He's the fastest, smartest tweeter in town, offering witty banter on local media matters in one tweet and a sharp defense of the people he represents — most notably, Mayor Francis Slay — in another. Richard Callow, a.k.a. @publiceyestl, responds to your tweets practically before you've even sent them, often with biting, clever 140-character remarks. Sometimes he'll say nice things about your work, and other times he'll snark you into shame. Callow has even achieved the ultimate in Twitter flattery: a fake account from a hater.
Most major cities have art museums, zoos and various public attractions, but we have something unique: the Chain of Rocks Bridge. Located just south of the confluence of the Mississippi and Missouri rivers, our special geography makes this site possible. The Chain of Rocks connects the Riverview area of north St. Louis County with Chouteau Island in Madison, Illinois. Though it was once a humming part of old Route 66, the Chain of Rocks Bridge has long been closed to vehicles and now serves as a serene pedestrian path that links us to our neighboring state across that mighty river. There are quite a few nature-related events hosted there throughout the year — such as the beloved eagle-watching gathering, Eagle Days — but you don't need an event to enjoy this site. The quiet bridge offers the chance to find peace every morning with the wind in your hair, a beautiful view of downtown St. Louis to the south and the always impressive Big Muddy gurgling below.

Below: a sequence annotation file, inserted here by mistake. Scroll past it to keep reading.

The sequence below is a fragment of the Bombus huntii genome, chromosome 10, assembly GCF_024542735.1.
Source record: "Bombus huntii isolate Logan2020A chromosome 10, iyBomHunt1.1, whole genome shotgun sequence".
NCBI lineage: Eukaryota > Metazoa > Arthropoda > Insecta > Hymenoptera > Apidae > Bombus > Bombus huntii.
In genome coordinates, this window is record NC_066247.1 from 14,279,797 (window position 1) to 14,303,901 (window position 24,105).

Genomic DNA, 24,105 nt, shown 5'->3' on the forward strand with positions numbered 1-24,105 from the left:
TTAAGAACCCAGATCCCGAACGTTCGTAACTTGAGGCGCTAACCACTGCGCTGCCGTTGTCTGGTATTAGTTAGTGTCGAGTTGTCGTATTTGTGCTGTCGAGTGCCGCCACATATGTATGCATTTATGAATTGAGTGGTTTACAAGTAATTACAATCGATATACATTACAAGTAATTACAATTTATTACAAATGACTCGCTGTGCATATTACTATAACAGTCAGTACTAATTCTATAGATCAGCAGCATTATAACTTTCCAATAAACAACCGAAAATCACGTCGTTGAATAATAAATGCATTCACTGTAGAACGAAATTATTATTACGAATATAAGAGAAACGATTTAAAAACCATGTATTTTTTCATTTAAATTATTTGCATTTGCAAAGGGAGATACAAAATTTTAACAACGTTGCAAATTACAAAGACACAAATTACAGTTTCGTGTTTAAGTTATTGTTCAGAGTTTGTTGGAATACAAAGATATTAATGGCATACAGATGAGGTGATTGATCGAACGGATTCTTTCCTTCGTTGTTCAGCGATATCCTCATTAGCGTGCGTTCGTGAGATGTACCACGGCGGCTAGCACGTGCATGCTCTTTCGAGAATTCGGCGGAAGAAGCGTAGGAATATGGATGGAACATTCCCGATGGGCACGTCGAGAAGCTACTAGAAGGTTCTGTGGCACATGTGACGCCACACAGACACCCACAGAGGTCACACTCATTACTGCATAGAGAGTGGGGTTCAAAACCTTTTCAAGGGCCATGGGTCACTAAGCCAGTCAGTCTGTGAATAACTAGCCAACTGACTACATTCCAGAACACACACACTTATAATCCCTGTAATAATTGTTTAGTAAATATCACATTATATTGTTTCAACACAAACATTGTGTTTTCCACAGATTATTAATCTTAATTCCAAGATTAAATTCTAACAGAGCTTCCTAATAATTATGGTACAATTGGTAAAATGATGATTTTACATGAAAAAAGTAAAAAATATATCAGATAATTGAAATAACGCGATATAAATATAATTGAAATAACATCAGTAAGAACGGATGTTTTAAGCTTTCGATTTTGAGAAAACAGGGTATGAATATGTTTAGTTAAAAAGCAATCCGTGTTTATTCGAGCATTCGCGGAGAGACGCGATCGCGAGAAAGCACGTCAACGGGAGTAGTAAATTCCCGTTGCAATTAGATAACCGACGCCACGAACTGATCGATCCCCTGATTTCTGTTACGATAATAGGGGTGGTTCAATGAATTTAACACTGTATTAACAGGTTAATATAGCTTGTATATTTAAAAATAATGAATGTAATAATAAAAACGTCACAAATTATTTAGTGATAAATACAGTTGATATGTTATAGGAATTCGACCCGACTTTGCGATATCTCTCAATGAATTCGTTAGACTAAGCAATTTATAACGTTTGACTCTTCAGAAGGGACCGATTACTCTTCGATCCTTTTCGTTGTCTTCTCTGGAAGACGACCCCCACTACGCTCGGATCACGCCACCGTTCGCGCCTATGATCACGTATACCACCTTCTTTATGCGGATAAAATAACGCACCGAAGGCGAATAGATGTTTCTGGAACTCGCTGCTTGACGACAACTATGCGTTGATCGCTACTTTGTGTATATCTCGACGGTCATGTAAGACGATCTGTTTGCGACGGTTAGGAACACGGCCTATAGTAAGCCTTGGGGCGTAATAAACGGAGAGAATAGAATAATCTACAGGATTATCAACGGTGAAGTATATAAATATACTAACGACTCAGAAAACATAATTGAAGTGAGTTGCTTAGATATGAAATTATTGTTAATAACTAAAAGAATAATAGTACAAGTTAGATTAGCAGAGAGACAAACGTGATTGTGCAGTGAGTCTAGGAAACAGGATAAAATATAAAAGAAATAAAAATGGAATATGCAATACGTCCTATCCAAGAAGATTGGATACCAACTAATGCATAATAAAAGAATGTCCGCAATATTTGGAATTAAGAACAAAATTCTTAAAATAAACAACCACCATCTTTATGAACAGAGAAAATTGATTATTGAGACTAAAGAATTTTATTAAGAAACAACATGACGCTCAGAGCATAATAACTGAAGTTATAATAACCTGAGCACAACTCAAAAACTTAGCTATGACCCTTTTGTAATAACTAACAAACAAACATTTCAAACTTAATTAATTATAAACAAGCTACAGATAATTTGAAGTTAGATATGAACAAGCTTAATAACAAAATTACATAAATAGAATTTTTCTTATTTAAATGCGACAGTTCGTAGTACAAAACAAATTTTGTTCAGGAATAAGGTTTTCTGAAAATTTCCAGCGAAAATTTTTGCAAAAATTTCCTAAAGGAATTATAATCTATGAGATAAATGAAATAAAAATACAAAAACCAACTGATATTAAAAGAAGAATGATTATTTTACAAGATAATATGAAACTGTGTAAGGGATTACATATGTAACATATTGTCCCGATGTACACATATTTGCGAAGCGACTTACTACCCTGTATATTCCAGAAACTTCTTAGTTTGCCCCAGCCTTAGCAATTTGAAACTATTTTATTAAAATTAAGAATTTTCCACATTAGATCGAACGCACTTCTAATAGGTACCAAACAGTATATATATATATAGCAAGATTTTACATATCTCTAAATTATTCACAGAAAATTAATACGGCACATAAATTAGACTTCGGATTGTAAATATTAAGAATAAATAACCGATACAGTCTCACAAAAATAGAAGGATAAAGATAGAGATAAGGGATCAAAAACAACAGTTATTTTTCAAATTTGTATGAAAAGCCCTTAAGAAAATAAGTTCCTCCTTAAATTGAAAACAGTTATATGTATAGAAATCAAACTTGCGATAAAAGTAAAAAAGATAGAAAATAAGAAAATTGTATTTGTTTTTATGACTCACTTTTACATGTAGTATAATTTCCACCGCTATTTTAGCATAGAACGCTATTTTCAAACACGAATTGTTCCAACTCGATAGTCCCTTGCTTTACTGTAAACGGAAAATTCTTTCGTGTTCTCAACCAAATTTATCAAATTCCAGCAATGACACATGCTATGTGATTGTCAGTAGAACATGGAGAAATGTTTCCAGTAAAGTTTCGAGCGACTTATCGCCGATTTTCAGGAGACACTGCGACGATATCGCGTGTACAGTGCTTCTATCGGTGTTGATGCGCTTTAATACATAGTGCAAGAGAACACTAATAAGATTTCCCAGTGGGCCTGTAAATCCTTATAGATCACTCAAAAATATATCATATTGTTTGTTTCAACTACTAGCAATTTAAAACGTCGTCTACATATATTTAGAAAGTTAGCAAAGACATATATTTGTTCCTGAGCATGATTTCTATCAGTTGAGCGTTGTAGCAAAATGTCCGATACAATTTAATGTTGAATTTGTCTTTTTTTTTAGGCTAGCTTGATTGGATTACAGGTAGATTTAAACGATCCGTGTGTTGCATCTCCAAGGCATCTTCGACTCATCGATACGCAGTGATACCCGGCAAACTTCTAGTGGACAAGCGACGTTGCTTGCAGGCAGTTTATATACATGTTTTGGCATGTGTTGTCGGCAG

If we wanted to go to Manhattan, we would go to Manhattan. But if we want to spend 30 minutes feeling like we've just escaped to one of the tiny parks that dot Manhattan, we go to the best pocket park this city has to offer: Strauss Park. Situated across from the Fox Theatre in Grand Center, this well-shaded triangle has a bevy of benches and café tables, a small stage, some curious artwork and a public Bible maintained by the neighboring Third Baptist Church. St. Louis may not be known for its hustle and bustle, but for those yearning for a brief respite in the burgeoning artistic spaces of midtown, Strauss Park will most certainly abide.
Since its inception last September, the Mayor's Animal Cruelty Task Force has worked to bring legal consequences for animal-abuse and neglect cases. Aligning closely with Stray Rescue of St. Louis, the task force has investigated more than 100 cases, made 25 arrests and given more than 300 animal-control citations. Perhaps most famously, the task force in July brought justice to Brownie, a dog who died of injuries sustained after being doused in gasoline and set ablaze in the streets of north St. Louis. The woman allegedly responsible, who later bragged about the crime on her Facebook page, was charged with two felonies.